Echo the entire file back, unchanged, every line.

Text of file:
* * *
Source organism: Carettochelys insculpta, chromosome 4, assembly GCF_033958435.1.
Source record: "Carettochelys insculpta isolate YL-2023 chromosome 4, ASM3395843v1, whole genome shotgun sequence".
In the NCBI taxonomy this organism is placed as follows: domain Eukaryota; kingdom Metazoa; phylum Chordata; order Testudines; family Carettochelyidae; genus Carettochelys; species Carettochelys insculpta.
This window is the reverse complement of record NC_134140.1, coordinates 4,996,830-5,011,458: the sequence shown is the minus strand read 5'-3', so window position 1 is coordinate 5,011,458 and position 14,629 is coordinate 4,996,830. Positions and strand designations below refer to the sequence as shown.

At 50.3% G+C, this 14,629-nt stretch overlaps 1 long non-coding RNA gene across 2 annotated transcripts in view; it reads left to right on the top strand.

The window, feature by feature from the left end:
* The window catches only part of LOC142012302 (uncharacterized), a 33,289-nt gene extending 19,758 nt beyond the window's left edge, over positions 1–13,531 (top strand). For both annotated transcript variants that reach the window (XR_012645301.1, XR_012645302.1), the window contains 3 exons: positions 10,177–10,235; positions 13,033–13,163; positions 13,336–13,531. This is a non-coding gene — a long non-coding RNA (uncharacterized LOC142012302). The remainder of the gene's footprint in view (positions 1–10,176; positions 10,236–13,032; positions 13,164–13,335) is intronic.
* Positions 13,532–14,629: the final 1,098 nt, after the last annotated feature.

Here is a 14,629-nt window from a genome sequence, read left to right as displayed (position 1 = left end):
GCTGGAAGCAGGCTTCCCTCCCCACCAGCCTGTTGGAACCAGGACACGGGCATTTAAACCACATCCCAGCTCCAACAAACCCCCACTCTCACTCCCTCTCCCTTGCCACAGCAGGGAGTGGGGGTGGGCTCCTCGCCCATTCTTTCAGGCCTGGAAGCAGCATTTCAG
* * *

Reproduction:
Source organism: Carettochelys insculpta, chromosome 4, assembly GCF_033958435.1.
Source record: "Carettochelys insculpta isolate YL-2023 chromosome 4, ASM3395843v1, whole genome shotgun sequence".
In the NCBI taxonomy this organism is placed as follows: domain Eukaryota; kingdom Metazoa; phylum Chordata; order Testudines; family Carettochelyidae; genus Carettochelys; species Carettochelys insculpta.
This window is the reverse complement of record NC_134140.1, coordinates 4,996,830-5,011,458: the sequence shown is the minus strand read 5'-3', so window position 1 is coordinate 5,011,458 and position 14,629 is coordinate 4,996,830. Positions and strand designations below refer to the sequence as shown.

At 50.3% G+C, this 14,629-nt stretch overlaps 1 long non-coding RNA gene across 2 annotated transcripts in view; it reads left to right on the top strand.

The window, feature by feature from the left end:
* The window catches only part of LOC142012302 (uncharacterized), a 33,289-nt gene extending 19,758 nt beyond the window's left edge, over positions 1–13,531 (top strand). For both annotated transcript variants that reach the window (XR_012645301.1, XR_012645302.1), the window contains 3 exons: positions 10,177–10,235; positions 13,033–13,163; positions 13,336–13,531. This is a non-coding gene — a long non-coding RNA (uncharacterized LOC142012302). The remainder of the gene's footprint in view (positions 1–10,176; positions 10,236–13,032; positions 13,164–13,335) is intronic.
* Positions 13,532–14,629: the final 1,098 nt, after the last annotated feature.

Here is a 14,629-nt window from a genome sequence, read left to right as displayed (position 1 = left end):
GCTGGAAGCAGGCTTCCCTCCCCACCAGCCTGTTGGAACCAGGACACGGGCATTTAAACCACATCCCAGCTCCAACAAACCCCCACTCTCACTCCCTCTCCCTTGCCACAGCAGGGAGTGGGGGTGGGCTCCTCGCCCATTCTTTCAGGCCTGGAAGCAGCATTTCAG